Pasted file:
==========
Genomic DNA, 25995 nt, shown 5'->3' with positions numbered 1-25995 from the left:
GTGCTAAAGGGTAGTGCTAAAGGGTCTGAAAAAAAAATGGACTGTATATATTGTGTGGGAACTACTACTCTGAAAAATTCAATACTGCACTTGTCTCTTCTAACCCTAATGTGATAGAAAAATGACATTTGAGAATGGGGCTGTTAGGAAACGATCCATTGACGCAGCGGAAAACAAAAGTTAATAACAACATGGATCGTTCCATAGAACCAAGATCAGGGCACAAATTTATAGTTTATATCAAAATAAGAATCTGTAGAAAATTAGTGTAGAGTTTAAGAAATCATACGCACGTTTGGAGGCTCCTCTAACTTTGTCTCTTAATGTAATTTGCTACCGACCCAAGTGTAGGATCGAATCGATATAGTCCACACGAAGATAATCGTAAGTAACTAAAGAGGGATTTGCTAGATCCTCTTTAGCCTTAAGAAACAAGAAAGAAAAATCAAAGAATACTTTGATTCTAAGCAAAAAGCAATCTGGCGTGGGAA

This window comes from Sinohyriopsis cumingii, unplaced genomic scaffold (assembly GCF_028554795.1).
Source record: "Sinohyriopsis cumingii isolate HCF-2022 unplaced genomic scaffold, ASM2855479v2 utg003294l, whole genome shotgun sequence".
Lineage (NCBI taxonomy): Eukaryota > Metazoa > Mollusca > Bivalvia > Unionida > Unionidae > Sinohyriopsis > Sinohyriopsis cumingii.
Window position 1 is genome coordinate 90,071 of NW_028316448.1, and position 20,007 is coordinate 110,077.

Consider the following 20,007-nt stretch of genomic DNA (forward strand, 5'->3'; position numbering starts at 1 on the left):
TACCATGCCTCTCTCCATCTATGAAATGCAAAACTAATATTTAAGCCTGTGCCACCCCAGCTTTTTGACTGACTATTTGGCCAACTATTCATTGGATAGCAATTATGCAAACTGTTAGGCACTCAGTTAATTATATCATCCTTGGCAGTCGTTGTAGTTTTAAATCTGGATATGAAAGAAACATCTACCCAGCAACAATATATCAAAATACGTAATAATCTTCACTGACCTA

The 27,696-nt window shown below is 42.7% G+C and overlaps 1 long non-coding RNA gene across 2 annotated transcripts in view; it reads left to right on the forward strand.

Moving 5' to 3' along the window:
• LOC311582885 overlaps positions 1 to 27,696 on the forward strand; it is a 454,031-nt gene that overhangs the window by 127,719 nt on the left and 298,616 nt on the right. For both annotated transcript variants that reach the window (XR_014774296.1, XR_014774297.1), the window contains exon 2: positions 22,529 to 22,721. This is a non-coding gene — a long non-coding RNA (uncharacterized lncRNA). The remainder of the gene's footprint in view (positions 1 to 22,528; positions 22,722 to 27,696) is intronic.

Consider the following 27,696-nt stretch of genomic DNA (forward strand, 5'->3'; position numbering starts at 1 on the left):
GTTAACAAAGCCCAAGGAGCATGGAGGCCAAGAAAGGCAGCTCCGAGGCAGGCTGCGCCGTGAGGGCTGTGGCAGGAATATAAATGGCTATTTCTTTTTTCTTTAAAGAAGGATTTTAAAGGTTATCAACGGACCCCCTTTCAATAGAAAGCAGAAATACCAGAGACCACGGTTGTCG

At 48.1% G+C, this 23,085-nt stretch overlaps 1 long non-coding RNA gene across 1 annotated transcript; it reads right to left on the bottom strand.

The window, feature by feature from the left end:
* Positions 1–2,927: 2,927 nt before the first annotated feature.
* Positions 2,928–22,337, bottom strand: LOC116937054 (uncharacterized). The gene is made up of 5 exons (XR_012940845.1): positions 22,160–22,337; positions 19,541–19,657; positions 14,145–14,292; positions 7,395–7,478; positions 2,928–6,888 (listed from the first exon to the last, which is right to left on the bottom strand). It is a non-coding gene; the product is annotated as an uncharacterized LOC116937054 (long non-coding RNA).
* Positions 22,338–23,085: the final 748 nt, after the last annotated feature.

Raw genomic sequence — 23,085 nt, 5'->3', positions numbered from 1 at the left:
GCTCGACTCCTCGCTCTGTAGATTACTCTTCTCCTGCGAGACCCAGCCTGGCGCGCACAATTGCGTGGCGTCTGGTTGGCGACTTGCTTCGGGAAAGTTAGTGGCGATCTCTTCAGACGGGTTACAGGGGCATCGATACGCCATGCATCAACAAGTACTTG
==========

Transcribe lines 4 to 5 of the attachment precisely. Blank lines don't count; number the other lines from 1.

Source record: "Sinohyriopsis cumingii isolate HCF-2022 unplaced genomic scaffold, ASM2855479v2 utg003294l, whole genome shotgun sequence".
Lineage (NCBI taxonomy): Eukaryota > Metazoa > Mollusca > Bivalvia > Unionida > Unionidae > Sinohyriopsis > Sinohyriopsis cumingii.